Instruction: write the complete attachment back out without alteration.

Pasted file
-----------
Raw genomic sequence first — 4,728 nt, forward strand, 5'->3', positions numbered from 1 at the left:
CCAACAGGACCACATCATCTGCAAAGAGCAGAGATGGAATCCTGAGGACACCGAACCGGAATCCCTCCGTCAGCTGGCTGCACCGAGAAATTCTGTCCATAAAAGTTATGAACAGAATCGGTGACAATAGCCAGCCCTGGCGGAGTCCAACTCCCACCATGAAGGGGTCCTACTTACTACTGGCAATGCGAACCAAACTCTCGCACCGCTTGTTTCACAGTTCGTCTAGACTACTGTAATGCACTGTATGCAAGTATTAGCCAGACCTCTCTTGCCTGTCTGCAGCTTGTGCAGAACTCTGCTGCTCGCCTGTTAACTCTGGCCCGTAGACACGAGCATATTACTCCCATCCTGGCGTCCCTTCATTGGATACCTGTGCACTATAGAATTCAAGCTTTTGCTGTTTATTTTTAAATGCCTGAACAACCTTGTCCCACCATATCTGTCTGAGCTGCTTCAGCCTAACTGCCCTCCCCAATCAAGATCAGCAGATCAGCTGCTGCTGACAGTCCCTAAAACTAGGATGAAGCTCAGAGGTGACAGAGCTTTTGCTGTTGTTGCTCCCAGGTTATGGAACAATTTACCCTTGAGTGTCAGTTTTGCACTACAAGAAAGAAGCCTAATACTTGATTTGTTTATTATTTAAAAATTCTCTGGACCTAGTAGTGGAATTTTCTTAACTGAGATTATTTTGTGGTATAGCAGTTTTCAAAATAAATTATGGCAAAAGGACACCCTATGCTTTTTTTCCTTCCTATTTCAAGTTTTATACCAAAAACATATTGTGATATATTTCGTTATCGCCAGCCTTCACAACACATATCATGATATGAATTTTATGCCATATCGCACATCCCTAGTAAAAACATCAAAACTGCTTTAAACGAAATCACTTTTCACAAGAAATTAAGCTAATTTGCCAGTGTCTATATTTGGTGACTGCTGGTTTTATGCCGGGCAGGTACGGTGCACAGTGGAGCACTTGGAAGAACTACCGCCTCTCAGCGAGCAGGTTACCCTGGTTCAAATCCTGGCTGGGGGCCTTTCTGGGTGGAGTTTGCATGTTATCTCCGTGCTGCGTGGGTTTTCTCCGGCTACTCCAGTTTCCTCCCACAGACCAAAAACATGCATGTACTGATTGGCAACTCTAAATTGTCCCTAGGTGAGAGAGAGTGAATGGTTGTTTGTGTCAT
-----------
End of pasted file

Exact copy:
Raw genomic sequence first — 4,728 nt, forward strand, 5'->3', positions numbered from 1 at the left:
CCAACAGGACCACATCATCTGCAAAGAGCAGAGATGGAATCCTGAGGACACCGAACCGGAATCCCTCCGTCAGCTGGCTGCACCGAGAAATTCTGTCCATAAAAGTTATGAACAGAATCGGTGACAATAGCCAGCCCTGGCGGAGTCCAACTCCCACCATGAAGGGGTCCTACTTACTACTGGCAATGCGAACCAAACTCTCGCACCGCTTGTTTCACAGTTCGTCTAGACTACTGTAATGCACTGTATGCAAGTATTAGCCAGACCTCTCTTGCCTGTCTGCAGCTTGTGCAGAACTCTGCTGCTCGCCTGTTAACTCTGGCCCGTAGACACGAGCATATTACTCCCATCCTGGCGTCCCTTCATTGGATACCTGTGCACTATAGAATTCAAGCTTTTGCTGTTTATTTTTAAATGCCTGAACAACCTTGTCCCACCATATCTGTCTGAGCTGCTTCAGCCTAACTGCCCTCCCCAATCAAGATCAGCAGATCAGCTGCTGCTGACAGTCCCTAAAACTAGGATGAAGCTCAGAGGTGACAGAGCTTTTGCTGTTGTTGCTCCCAGGTTATGGAACAATTTACCCTTGAGTGTCAGTTTTGCACTACAAGAAAGAAGCCTAATACTTGATTTGTTTATTATTTAAAAATTCTCTGGACCTAGTAGTGGAATTTTCTTAACTGAGATTATTTTGTGGTATAGCAGTTTTCAAAATAAATTATGGCAAAAGGACACCCTATGCTTTTTTTCCTTCCTATTTCAAGTTTTATACCAAAAACATATTGTGATATATTTCGTTATCGCCAGCCTTCACAACACATATCATGATATGAATTTTATGCCATATCGCACATCCCTAGTAAAAACATCAAAACTGCTTTAAACGAAATCACTTTTCACAAGAAATTAAGCTAATTTGCCAGTGTCTATATTTGGTGACTGCTGGTTTTATGCCGGGCAGGTACGGTGCACAGTGGAGCACTTGGAAGAACTACCGCCTCTCAGCGAGCAGGTTACCCTGGTTCAAATCCTGGCTGGGGGCCTTTCTGGGTGGAGTTTGCATGTTATCTCCGTGCTGCGTGGGTTTTCTCCGGCTACTCCAGTTTCCTCCCACAGACCAAAAACATGCATGTACTGATTGGCAACTCTAAATTGTCCCTAGGTGAGAGAGAGTGAATGGTTGTTTGTGTCAT